“When somebody calls me a far-right extremist, I throw back the question. ‘What does that mean?’ And they can’t define it,” Nichols says. “Is a far-right extremist someone who upholds the constitution, believes in limited government, or stands up for people’s rights? Those are the things I stand for. So, I don’t accept the label.”

In the Idaho Statesman recently, an editorial suggested that far-right extremists ran off a Post Falls educator, Karen Lauritzen, who was selected as Idaho’s teacher of the year. The teacher apparently had friendly views toward the LGBTQ community, Black Lives Matter, transgender rights and the United Nations agenda.

Not surprisingly, Nichols had a different view than the Statesman’s editorial board. “They used the term far-right extremists, but they didn’t label the teacher as anything for pushing a radical agenda. She wasn’t labeled as a far-left extremist. But they tell you about these right-wing extremists without telling you who they are or why they are extremists. If the teacher doesn’t fit in with Idaho, then I say good riddance. But those concerns are not just in Idaho. There are plenty of parents everywhere who are riled up with the LGBTQ and transgender agenda pushes that are happening in education.”

The Statesman apparently has its own idea about what’s “radical” in the political world. But it’s probably closer to “mainstream” within the Idaho Republican Party, which largely has been taken over by conservatives. That transformation has been by design. In Nichols’ view, conservatives worked hard on the grassroots levels of the GOP, while the so-called establishment was “asleep at the wheel.” The efforts resulted in former Rep. Dorothy Moon taking over as the party chair and former congressional candidate Bryan Smith of Idaho Falls moving in as national committeeman.

“The establishment wants to maintain the status quo, but that’s what has been causing the demise in some states,” Nichols says. “Colorado is an example of what can happen in a few short years. People were not engaged and not on the ground educating voters, getting people to run for office, taking stances and being vocal. Those that are doing this are being labeled as right-wing extremists.”

Those “extremists” might be an election or two from being the undisputed “mainstream” in Idaho. Editorial and column writers might think about visiting some school playgrounds for fresh name-calling material.

Chuck Malloy is a long-time Idaho journalist and columnist. He may be reached at


That jobless report

An unemployment rate of anything under 3 percent is like music to a politician’s ear, especially to those lucky enough to sit in the Oval Office or a governor’s chair.

So, strike up the band with Happy Days are Here Again, and there will be no shortage of politicians lining up to take credit for a rate that’s in the range of 2.7 percent. Let’s celebrate with a statewide hoedown, and bring along some Tennessee cloggers to add to the flavor.

Now for the buzzkill … you knew that was coming. There’s always someone in the crowd who will put a reality check on any kind of good news. This comes from a longtime friend, Suzanne Budge, the state director of the National Federation of Independent Business. For certain, an unemployment rate that’s under 3 percent is the definition of full employment in any economics book. But Budge tells me that’s no comfort to Main Street business owners who are struggling to find workers at all skill levels.

In other words, people don’t want to work anymore. And this is not through lack of effort by employers who have raised wages significantly and have practically begged people to work.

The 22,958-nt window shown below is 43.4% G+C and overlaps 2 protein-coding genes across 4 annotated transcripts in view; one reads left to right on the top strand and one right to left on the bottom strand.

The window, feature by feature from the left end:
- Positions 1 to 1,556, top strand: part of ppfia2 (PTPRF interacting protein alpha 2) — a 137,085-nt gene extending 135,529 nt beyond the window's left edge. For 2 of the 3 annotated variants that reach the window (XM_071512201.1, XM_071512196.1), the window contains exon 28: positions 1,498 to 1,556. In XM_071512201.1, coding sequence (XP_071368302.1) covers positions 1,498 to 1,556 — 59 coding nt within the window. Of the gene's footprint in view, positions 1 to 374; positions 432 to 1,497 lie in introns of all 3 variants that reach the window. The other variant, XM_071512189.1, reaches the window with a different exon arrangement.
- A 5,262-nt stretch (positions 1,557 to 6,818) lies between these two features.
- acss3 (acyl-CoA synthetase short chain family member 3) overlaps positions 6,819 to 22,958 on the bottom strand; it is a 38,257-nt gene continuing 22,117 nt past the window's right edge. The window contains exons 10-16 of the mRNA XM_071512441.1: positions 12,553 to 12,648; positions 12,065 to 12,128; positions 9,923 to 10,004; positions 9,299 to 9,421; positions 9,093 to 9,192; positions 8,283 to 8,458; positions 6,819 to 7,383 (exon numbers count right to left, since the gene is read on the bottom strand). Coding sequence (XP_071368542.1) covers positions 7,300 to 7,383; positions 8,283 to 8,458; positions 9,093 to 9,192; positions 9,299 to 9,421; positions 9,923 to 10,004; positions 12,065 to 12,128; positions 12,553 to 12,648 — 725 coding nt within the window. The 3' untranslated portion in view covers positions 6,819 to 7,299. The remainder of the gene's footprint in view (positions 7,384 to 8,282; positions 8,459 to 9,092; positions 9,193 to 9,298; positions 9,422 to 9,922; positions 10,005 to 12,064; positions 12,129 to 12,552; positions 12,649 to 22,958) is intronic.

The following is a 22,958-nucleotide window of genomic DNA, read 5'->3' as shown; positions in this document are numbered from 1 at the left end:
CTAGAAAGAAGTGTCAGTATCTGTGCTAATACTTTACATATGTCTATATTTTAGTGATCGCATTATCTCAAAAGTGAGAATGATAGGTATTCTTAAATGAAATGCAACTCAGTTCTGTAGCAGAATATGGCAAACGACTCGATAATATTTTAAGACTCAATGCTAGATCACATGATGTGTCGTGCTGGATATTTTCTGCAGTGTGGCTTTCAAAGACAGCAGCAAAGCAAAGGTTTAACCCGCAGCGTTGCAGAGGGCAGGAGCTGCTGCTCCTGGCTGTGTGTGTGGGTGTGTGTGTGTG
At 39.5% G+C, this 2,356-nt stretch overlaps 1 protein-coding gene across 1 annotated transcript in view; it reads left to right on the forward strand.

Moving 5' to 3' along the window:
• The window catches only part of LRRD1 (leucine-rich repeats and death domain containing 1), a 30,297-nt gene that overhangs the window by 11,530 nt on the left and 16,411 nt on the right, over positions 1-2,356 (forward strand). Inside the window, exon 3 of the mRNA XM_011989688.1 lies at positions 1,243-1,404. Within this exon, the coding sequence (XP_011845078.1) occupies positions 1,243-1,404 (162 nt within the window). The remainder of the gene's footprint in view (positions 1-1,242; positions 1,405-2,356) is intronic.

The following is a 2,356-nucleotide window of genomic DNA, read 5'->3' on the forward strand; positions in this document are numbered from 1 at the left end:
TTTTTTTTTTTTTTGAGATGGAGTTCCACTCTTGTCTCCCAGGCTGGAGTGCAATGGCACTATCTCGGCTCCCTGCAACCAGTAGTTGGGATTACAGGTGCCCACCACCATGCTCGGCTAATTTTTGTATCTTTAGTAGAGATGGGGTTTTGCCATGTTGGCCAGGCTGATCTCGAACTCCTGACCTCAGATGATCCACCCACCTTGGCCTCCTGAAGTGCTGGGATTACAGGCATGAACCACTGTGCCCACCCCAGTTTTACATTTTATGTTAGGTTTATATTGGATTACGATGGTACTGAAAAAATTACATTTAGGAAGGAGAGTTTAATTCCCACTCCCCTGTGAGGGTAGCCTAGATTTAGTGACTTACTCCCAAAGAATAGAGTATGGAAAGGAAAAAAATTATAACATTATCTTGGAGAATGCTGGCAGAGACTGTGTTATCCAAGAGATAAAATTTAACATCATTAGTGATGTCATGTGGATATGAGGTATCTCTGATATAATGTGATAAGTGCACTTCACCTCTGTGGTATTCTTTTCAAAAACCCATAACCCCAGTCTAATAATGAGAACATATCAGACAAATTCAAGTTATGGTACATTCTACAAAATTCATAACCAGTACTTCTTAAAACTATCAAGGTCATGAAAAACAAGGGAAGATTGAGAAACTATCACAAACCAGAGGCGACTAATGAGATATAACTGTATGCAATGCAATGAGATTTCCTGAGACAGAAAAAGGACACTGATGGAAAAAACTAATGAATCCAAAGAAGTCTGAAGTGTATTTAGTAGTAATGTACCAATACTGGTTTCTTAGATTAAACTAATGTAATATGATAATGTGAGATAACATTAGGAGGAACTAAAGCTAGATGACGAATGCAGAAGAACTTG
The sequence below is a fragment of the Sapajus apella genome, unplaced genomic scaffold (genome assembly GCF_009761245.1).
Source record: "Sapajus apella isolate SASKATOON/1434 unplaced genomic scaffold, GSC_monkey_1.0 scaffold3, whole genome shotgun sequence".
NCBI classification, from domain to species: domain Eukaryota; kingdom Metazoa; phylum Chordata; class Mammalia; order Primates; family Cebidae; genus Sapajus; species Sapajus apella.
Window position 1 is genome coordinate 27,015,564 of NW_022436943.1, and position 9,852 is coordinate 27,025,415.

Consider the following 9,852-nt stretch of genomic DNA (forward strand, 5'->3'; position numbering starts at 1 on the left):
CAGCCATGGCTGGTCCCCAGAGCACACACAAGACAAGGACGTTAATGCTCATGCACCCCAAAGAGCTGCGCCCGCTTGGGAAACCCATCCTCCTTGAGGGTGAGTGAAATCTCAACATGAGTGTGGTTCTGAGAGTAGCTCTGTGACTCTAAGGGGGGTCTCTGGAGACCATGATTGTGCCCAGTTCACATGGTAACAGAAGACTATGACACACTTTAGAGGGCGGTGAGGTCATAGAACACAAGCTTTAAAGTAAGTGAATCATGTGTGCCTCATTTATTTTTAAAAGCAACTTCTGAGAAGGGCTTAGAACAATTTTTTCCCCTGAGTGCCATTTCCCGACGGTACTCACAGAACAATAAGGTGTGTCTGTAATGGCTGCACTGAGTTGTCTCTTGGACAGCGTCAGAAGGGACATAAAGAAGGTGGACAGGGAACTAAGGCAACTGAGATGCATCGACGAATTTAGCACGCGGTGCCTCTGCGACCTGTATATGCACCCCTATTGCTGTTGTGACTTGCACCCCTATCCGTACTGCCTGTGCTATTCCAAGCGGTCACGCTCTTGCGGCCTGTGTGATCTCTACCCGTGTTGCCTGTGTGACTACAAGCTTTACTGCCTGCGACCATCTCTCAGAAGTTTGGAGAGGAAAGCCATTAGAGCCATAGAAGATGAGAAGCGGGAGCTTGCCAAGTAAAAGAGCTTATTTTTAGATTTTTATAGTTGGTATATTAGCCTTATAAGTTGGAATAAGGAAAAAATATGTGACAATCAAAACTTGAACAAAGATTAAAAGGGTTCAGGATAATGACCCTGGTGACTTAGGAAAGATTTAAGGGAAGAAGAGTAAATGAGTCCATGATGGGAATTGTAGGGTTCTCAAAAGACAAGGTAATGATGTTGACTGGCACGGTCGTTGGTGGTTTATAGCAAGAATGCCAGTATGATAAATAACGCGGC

“It’s very gloomy,” she said. “The struggle is that the workforce has not come back since the pandemic. We have the lowest workforce participation rate in decades.”

And get this … a staggering 42 percent of business owners have reported job openings they could not fill – and it’s not because wages are low. According to the NFIB, 36 percent of employers have raised wages and another 22 percent intend to do so.

“In fact, it’s been reported that the average wage for all occupations in Idaho reached just under $25 an hour last year,” she says.

Budge can only speculate why employers can’t find workers. “This is not an NFIB position, but I think you have a generational shift. There has been so much money put into the economy through the federal stimulus that has far outstripped the demand. Owners can’t get people to work, or apply for jobs, and that will have an impact on small business and the ability to carry on. Second and third generation businesses are selling out, because either you grow or you die. It’s hard to be a small business person right now.”

The problem is not confined to Idaho. “It’s the same situation everywhere,” says Budge, who travels extensively with her job.

So, how are people paying the skyrocketing housing costs, or keeping up with inflation?

“That’s a good question,” she says. “Developers seem to be banking on Idaho being an open state with recreational opportunities – and people are coming to Idaho. Look at McCall. And the demographics of downtown Boise are much different than, say, 28 years ago. Outsiders are moving to Idaho.”

But they are not filling the plethora of job openings, and you know where that leads.

“How often do you hear about lack of service? Lack of help? Owners apologizing for lack of service and inability to deliver? Changing hours, and automating because they have to? It’s a confounding problem. I don’t think we know why, but it doesn’t look like it’s really changing,” she says.

Call it the “new normal” in today’s society.

The NFIB issues a jobs report monthly, which includes a wide range of facts and figures – and a news release for media outlets and interested parties. The lead to July’s news release summed up the sorry situation well.

“Another monthly small-business jobs report, another dismal reading for the Main Street enterprises of America.”

There’s not much optimism between those lines, but it’s something you should keep in mind when politicians talk glowingly about our low unemployment rate.

Chuck Malloy is a long-time Idaho journalist and columnist. He may be reached at


Gaining from outrage